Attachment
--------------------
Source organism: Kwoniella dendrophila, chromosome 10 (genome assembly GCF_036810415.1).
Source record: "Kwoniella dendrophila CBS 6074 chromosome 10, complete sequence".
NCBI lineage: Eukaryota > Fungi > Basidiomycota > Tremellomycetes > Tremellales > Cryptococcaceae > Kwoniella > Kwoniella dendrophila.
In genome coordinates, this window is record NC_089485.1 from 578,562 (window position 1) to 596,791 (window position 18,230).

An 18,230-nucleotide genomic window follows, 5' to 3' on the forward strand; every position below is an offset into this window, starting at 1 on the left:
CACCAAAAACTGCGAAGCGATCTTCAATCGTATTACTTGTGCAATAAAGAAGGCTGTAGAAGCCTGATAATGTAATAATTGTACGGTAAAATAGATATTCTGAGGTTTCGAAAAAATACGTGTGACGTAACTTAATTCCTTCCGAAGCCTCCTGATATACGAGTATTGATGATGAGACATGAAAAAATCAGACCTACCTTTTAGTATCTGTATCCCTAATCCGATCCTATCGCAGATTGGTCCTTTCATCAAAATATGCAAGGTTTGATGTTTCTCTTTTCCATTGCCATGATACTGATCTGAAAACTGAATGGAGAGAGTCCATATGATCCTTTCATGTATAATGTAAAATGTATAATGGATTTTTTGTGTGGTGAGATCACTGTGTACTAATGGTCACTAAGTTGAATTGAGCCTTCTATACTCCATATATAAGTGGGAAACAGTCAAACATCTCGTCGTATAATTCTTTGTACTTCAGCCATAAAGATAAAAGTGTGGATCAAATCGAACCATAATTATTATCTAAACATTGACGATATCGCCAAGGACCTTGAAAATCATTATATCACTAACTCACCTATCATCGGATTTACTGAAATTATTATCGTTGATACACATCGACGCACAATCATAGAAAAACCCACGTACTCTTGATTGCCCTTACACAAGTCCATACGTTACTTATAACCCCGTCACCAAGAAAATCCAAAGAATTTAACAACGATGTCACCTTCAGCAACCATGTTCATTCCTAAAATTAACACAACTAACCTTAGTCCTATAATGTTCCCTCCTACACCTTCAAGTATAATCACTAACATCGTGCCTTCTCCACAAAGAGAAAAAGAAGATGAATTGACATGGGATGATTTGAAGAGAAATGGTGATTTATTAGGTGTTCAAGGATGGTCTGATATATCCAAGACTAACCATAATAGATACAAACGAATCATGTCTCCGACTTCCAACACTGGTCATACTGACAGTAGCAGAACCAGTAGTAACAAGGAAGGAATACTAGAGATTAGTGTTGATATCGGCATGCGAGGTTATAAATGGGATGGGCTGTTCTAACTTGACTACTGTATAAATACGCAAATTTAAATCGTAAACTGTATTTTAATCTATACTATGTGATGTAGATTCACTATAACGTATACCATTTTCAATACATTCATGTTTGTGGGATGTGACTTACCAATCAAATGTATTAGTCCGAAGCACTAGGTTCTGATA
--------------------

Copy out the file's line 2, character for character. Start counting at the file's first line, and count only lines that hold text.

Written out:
Source record: "Kwoniella dendrophila CBS 6074 chromosome 10, complete sequence".